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Alexander Lavrov
Alexander Lavrov

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How I taught and then wrote a Python tutorial

Last year I worked as a teacher in one of the provincial training centers (hereinafter referred to as the TC) specializing in programming training. I will not name this training center, I will also try to do without the names of companies, the names of authors, etc.

So, I worked as a teacher in Python and Java. This TC bought methodological materials for Java, and they launched Python when I came and offered it to them.

A manual for students (in fact, a textbook or a self-help guide) I wrote on Python, but the teaching of Java and the methodological materials that were used there had no small impact.

To say that they were terrible is to say nothing. The modus of the Java textbook, which is supplied by a very well-known company in Russia, was not to teach a person the basics of this language in general and the OOP paradigm in particular, but to make parents who came to open lessons see how their son or daughter copied a snake or chess from the textbook. Why do I say written off? Very simply, the fact is that the textbook provided entire sheets (A4) of code, some points of which were not explained. As a result, the teacher either has to control at what point in the code each student is currently located, explaining each line, or everything slides into cheating.

You will say: "Well, what's wrong, let the teacher work better, and chess and the snake are finally cool!"

Well, everything would be cool if the number of people in the group was not under 15, and this is already significant if you are going to follow everyone, explaining: "And yet, what are we writing this?"

In addition to the number of people in the group, there is another problem associated with this manual. The code is written... how should I tell you, just awful. A set of anti-moderns, archaic, since the textbook has not been updated for a long time, and our favourite, of course, is the style guide. Therefore, even if you control all your wards and can quickly and clearly explain to them what the code being written off means, the code itself is so terrible that it will teach them the wrong thing, to put it mildly.

Well, the finale that literally destroys this textbook - from the very beginning there is no at least some adequate introduction explaining what data types are, that they are object and primitive, what criterion checks the property that generates this dichotomy, etc. In the first chapter, you and your students are invited to make (write off) a program that makes a window and writes "Hello!" there, but it does not explain what this code sheet actually means, only links to further classes, for example, "main" is mentioned — the entry point, but the very concept of "entry point"is not even mentioned.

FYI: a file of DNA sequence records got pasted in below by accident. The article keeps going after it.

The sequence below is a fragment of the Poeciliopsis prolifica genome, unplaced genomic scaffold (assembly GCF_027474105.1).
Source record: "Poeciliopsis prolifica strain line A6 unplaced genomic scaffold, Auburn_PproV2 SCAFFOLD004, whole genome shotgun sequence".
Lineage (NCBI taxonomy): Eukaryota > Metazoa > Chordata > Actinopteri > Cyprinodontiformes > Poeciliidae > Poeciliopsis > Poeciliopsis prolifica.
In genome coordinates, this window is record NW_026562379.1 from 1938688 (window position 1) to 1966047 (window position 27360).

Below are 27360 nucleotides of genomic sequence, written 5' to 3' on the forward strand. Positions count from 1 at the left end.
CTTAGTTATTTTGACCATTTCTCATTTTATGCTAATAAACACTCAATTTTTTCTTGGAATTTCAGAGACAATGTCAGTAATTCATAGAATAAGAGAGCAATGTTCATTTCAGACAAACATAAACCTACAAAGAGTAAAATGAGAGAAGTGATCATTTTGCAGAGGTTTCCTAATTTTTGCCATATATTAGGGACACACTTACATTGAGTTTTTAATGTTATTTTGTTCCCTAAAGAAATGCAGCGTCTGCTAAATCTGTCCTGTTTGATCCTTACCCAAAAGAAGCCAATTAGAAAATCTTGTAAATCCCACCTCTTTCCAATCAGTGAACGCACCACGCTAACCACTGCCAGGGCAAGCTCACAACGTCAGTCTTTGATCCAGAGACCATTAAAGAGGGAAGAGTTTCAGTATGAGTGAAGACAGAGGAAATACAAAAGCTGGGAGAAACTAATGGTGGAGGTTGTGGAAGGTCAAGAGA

To sum up, this waste paper was a meme even among teachers and management. She did not teach the children absolutely nothing, once I came across a group that had been studying for a year on these materials, as a result, they could not even write a cycle, I note that they were all very smart and soon everything was not so bad. Most colleagues tried to deviate from the methodological materials so that the material was absorbed, and not just flew into the air, although there were less conscientious people who considered it normal that their student writes off without any explanations.

When it became clear that I would leave the UC, and the Python program should somehow be continued next year, I began to write my textbook. In short, I divided it into two parts, in the first I explained everything about data types, their essence, operations with them and language instructions. Between the topics, I did QnA so that the future teacher could understand how the student learned the topic. Well, in the end, I did a small task-a project. The first part explains the basics of the language in this way and chews them, which is about 12-13 lessons of 30-40 minutes each. In the second part, I have already written about OOP, described how the implementation of this paradigm in Python differs from most others, made many links to the style guide, etc. To summarize — I tried to be as different as possible from what was in the Java tutorial. I recently wrote to the current Python teacher, asked for feedback on the materials, and now I am glad that everything is fine, that the children really understand Python programming.

What conclusion I would like to draw from this story: my dear parents, if you decide to send your child to the UC, then carefully monitor what they are doing, that your child is not wasting time in vain, so as not to discourage him from programming in the future.

UPD: As you correctly noticed in the comments, I said almost nothing about the submission of the material. I will say right away that I believe that there should be more practice, as much as possible. At the end of each lesson in the first part, I did 4-5 small practical tasks on the topic of the chapter. Between the chapters there were QnA (control lessons), where there were also practical, but already evaluated tasks, as well as at the end of the first part there was a project with a topic to choose from. In the second part, I made an introduction to OOP through the creation of a mini-game console, the development of which was the entire second part and the entire introduction to the paradigm.

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